Friday, 22. April 2011




1) Show Me; 2) Poison Arrow; 3) Many Happy Returns; 4) Tears Are Not Enough; 5) Valentines Day; 6) The Look Of Love; 7) Date Stamp; 8) All Of My Heart; 9) 4 Ever 2 Gether; 10) The Look Of Love (part 4).


History has commanded that ABC remain in it represented exclusively by their first album: a cruel decision, considering that The Lexicon Of Love is just as much owned by the band's pro­duction team as it is by its own songwriting and performing. ABC were certainly not a «manufac­tured» outfit: guitarist Mark White and sax player Stephen Singleton play their own instruments, and play them fine, lead vocalist Martin Fry howls, wails, and croons in his own voice, and all of the songs are completely self-written. But the real reason why The Lexicon Of Love became huge in 1982, and continues to remain huge in the brains of all retrospectivists up to this day, has nothing to do with the band.


Because, essentially, The Lexicon Of Love is the album that created The Art Of Noise: assigned to the production guidance of Trevor Horn, ABC soon found their songs tampered with and em­bellished by about half a dozen extra musicians, including Anne Dudley, who was put in charge of the orchestration, and J. J. Jeczalik, responsible for most of the keyboard programming. This was the first time Horn, Dudley, and Jeczalik worked together, and they liked it so much they de­cided that, next time around, they would be changing history on their own, without no nerdy pop kids spoiling their fun with silly danceable love songs.


Of course, if you're a pop kind of person rather than a freaky avantgardiste, The Lexicon Of Love, to you, will be the best Art Of Noise album that Art Of Noise never made. I cannot help (predictably) mentioning, though, that, like most of the popular stuff made in the 1980s, it is unpleasantly dated. The keyboards, more often than not, sound just like the cheap, lifeless, hollow-ringtone stuff that they should sound like; and the pro­grammed drum machines are totally in line with the whole «let's cut down on budget expenses by firing the drummer» ideology of the time (ironically, ABC still had a real drummer, David Pal­mer, and he was pretty damn good when they actually let him drum).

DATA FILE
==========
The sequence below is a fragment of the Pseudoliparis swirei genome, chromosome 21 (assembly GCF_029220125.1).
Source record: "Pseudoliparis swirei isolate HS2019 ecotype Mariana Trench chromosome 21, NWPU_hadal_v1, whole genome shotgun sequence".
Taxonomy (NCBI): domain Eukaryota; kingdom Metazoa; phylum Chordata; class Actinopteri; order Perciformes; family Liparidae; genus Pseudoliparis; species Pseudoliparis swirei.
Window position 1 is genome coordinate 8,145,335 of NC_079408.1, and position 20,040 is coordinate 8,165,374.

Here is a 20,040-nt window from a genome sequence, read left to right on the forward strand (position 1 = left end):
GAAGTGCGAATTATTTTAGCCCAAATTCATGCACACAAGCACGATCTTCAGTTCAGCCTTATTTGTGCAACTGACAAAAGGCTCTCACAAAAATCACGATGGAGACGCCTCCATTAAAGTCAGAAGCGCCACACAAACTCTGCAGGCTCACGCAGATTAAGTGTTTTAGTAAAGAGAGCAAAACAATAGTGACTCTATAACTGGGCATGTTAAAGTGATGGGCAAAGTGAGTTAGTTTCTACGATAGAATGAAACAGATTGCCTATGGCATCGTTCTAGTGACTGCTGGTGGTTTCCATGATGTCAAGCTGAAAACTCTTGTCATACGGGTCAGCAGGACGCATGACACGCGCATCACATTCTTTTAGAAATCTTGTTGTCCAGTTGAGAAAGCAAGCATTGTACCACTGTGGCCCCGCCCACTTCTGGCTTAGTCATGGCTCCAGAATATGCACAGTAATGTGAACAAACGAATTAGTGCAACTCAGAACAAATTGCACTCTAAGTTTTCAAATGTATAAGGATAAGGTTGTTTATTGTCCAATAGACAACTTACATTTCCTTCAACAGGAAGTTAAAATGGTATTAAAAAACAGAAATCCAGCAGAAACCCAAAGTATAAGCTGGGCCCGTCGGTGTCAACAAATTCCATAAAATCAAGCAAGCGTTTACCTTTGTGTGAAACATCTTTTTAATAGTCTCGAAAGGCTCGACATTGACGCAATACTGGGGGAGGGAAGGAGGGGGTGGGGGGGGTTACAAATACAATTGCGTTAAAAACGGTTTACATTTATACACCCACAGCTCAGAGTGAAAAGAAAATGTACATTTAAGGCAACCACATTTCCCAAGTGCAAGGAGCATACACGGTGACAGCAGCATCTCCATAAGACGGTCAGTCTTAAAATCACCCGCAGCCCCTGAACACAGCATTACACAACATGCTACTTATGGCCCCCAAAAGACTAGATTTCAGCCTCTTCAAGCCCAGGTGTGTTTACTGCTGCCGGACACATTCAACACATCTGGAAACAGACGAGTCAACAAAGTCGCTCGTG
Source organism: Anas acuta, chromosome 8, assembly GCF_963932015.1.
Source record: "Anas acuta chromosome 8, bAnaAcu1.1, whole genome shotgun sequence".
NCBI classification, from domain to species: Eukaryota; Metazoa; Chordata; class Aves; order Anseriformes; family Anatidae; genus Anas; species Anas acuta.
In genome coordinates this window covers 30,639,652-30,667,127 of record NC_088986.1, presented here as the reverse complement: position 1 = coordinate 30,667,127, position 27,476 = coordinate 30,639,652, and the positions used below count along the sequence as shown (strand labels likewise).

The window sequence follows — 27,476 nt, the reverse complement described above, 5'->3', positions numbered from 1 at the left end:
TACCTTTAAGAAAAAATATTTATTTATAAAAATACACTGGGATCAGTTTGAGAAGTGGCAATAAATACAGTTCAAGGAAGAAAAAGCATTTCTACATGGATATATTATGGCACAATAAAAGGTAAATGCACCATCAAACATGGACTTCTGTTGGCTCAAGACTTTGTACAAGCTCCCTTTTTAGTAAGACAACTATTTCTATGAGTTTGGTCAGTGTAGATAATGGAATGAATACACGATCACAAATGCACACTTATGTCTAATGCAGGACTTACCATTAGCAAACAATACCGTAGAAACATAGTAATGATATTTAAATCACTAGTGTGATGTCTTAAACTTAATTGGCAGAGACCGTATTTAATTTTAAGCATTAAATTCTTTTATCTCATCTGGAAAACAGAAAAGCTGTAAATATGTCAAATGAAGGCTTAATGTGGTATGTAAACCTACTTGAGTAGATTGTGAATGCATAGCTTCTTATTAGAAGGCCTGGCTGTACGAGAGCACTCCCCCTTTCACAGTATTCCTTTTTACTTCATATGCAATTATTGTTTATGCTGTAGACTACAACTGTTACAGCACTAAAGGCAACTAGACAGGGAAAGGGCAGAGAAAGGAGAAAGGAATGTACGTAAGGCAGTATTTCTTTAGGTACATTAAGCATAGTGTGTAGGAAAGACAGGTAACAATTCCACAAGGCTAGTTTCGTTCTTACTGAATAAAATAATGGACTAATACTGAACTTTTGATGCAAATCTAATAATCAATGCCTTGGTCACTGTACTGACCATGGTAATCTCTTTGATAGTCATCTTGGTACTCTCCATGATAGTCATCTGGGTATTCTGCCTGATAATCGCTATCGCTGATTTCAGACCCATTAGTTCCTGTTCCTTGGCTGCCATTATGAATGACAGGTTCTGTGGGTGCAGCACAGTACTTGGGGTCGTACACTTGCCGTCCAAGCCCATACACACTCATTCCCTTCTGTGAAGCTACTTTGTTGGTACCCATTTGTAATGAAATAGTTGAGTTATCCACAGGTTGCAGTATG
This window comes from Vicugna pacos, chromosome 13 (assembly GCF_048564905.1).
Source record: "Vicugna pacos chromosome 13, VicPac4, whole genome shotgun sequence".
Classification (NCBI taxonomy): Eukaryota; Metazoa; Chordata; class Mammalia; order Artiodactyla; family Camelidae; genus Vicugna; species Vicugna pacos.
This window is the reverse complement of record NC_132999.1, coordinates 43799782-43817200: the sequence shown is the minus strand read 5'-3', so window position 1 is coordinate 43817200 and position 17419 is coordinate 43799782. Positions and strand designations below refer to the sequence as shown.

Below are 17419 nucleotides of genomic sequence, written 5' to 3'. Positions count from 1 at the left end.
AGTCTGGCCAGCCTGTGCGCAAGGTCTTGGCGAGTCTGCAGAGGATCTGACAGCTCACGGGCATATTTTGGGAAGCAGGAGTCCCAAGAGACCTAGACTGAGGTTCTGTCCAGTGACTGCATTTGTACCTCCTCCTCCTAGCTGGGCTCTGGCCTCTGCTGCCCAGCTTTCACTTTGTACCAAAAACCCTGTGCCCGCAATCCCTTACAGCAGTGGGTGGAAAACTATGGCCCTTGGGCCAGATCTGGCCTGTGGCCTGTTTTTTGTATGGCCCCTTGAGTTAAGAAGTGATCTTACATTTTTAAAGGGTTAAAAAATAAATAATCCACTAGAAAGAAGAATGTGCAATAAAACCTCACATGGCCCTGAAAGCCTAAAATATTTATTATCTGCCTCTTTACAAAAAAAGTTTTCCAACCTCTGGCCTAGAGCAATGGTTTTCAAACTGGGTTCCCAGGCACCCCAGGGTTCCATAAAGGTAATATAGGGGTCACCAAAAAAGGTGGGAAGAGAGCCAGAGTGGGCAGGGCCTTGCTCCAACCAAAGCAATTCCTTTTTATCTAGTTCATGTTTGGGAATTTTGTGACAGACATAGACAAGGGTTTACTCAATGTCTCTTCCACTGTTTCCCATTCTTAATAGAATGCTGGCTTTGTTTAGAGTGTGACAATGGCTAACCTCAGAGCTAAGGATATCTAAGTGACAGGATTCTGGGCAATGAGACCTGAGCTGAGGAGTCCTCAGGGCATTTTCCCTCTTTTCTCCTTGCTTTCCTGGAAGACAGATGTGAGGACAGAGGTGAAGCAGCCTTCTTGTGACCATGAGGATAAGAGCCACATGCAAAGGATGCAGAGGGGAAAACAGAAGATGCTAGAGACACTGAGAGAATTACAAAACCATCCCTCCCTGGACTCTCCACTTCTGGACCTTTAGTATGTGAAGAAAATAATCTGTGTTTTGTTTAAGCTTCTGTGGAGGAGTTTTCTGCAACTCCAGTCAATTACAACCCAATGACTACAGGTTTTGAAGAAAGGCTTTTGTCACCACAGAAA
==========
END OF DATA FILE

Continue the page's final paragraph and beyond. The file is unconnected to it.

Discount that time-related factor, though, and The Lexicon Of Love will probably appear to you exactly as the un­questionable masterpiece that most critics have proclaimed it to be. Nine well-written songs (plus one reprise), each dominated by at least one catchy vocal chorus/hook, but ne­ver forgetting about real meat value when it comes to instrumentation either: there are enough funky basslines, quirky guitar riffs, and mesmerizing sax patterns to fill out a minor band's entire career. Meanwhile, Horn and Co. ensure that the background be properly strewn with as many overdubs as it takes to instigate a symphonic feeling, but never too many so as not to drown any of the songs' original attitudes. After all, this is supposed to be «the lexicon of love», not «the le­xicon of cool studio tricks».


The difference it takes is striking when you compare the original single release of 'Tears Are Not Enough', produced by Steve Brown, with the Horn team re-recording: from the very first seconds, the chicken-scratchy guitar rings out as if it were trying to establish itself as an art form, rather than simply mumbling quietly in the background, allowing you to dance to it and nothing more. This pushes the disco form much further than, say, Giorgio Moroder's style, further away from the hunting territory of «body music» and more into the realm of the «anything can happen» spi­rit. But, of course, technically it's still dance music.


The hit singles — 'Poison Arrow', 'The Look Of Love', 'All Of My Heart' — were all deserved, but really, any of these songs would do as a hit single, despite the fact that the album is some­times described as «conceptual». Obviously, when you give that kind of a title to your record, people will expect to see an actual «lexicon» — for instance, each song describing a separate kind of love-related emotion. But even if that were so, each of these emotional tugs would still work on its own. In this respect, it is Martin Fry's personal achievement that the band pulls it off: fre­quent comparisons with Bryan Ferry are an exaggeration (Fry never had the range, smoothness, or slickness of Mr. Lounge Rocker; it is really the visual style of his performance that is primarily responsible for the comparison), but he has enough intelligence, both in his lyrics and his voice, to perform all of his relatively simple, and potentially quite banal, duties well in style.


A firm advice is to go for the recent 2-CD «deluxe» edition of the album. Not only does it throw on such tasty outtakes as a whole whoppin' big 'Overture' (featuring Dudley's orchestrated rendi­tions of each of the album's songs, unfortunately, dropped off the original album except for a few opening bars at the beginning of 'Show Me') and a hilarious eight-minute version of the disco rave-up 'Alphabet Soup' (showcasing the impressive instrumental skills of each of the band's members); the real highlight is a complete live performance at the Hammersmith Odeon in No­vember 1982, with pretty much the entire album reproduced. You'd think it'd suck without the Art of Noise to lend a helping hand, but it does not: on the contrary, you get to hear a live, fresh, young, aggressive sound, with real crunchy drumming throughout to compensate for the lack of studio trickery. If the original release understandably gets a heart-felt, mind-endorsed thumbs up, the reissue is reason enough to grow an extra pair of thumbs.